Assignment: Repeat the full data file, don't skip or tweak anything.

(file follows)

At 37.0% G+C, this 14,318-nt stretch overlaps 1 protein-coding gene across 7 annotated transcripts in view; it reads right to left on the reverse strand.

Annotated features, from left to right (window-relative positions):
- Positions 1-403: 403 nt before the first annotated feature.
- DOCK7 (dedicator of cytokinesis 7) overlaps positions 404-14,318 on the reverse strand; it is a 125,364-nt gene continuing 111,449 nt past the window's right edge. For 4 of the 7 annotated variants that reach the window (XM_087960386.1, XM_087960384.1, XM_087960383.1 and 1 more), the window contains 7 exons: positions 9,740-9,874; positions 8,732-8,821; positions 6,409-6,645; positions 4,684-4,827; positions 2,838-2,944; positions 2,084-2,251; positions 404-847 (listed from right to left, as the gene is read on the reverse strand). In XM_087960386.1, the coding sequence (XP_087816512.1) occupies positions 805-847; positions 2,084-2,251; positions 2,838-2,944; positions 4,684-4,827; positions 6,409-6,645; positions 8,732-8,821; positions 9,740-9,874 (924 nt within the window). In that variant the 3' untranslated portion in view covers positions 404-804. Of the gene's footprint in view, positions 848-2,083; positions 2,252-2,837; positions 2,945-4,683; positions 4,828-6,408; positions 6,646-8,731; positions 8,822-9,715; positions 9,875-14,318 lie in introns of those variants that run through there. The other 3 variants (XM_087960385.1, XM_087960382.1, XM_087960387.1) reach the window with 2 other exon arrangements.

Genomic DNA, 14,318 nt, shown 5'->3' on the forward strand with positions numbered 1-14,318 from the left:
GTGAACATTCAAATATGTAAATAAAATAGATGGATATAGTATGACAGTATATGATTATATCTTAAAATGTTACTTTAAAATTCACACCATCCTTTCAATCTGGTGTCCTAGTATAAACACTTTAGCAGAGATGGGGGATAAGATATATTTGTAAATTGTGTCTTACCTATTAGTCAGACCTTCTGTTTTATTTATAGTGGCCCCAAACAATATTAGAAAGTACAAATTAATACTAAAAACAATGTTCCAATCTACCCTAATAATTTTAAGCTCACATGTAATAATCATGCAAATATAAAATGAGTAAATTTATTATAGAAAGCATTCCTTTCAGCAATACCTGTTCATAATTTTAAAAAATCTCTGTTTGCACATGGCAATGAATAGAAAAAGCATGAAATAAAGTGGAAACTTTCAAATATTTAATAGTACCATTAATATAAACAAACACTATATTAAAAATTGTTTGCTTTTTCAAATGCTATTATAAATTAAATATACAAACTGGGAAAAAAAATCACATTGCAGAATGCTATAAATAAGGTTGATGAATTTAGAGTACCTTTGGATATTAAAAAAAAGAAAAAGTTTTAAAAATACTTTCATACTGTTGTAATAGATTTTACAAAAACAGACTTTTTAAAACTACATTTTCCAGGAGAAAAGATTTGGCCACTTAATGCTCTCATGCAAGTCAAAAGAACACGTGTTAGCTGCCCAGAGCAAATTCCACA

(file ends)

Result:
At 37.0% G+C, this 14,318-nt stretch overlaps 1 protein-coding gene across 7 annotated transcripts in view; it reads right to left on the reverse strand.

Annotated features, from left to right (window-relative positions):
- Positions 1-403: 403 nt before the first annotated feature.
- DOCK7 (dedicator of cytokinesis 7) overlaps positions 404-14,318 on the reverse strand; it is a 125,364-nt gene continuing 111,449 nt past the window's right edge. For 4 of the 7 annotated variants that reach the window (XM_087960386.1, XM_087960384.1, XM_087960383.1 and 1 more), the window contains 7 exons: positions 9,740-9,874; positions 8,732-8,821; positions 6,409-6,645; positions 4,684-4,827; positions 2,838-2,944; positions 2,084-2,251; positions 404-847 (listed from right to left, as the gene is read on the reverse strand). In XM_087960386.1, the coding sequence (XP_087816512.1) occupies positions 805-847; positions 2,084-2,251; positions 2,838-2,944; positions 4,684-4,827; positions 6,409-6,645; positions 8,732-8,821; positions 9,740-9,874 (924 nt within the window). In that variant the 3' untranslated portion in view covers positions 404-804. Of the gene's footprint in view, positions 848-2,083; positions 2,252-2,837; positions 2,945-4,683; positions 4,828-6,408; positions 6,646-8,731; positions 8,822-9,715; positions 9,875-14,318 lie in introns of those variants that run through there. The other 3 variants (XM_087960385.1, XM_087960382.1, XM_087960387.1) reach the window with 2 other exon arrangements.

Genomic DNA, 14,318 nt, shown 5'->3' on the forward strand with positions numbered 1-14,318 from the left:
GTGAACATTCAAATATGTAAATAAAATAGATGGATATAGTATGACAGTATATGATTATATCTTAAAATGTTACTTTAAAATTCACACCATCCTTTCAATCTGGTGTCCTAGTATAAACACTTTAGCAGAGATGGGGGATAAGATATATTTGTAAATTGTGTCTTACCTATTAGTCAGACCTTCTGTTTTATTTATAGTGGCCCCAAACAATATTAGAAAGTACAAATTAATACTAAAAACAATGTTCCAATCTACCCTAATAATTTTAAGCTCACATGTAATAATCATGCAAATATAAAATGAGTAAATTTATTATAGAAAGCATTCCTTTCAGCAATACCTGTTCATAATTTTAAAAAATCTCTGTTTGCACATGGCAATGAATAGAAAAAGCATGAAATAAAGTGGAAACTTTCAAATATTTAATAGTACCATTAATATAAACAAACACTATATTAAAAATTGTTTGCTTTTTCAAATGCTATTATAAATTAAATATACAAACTGGGAAAAAAAATCACATTGCAGAATGCTATAAATAAGGTTGATGAATTTAGAGTACCTTTGGATATTAAAAAAAAGAAAAAGTTTTAAAAATACTTTCATACTGTTGTAATAGATTTTACAAAAACAGACTTTTTAAAACTACATTTTCCAGGAGAAAAGATTTGGCCACTTAATGCTCTCATGCAAGTCAAAAGAACACGTGTTAGCTGCCCAGAGCAAATTCCACA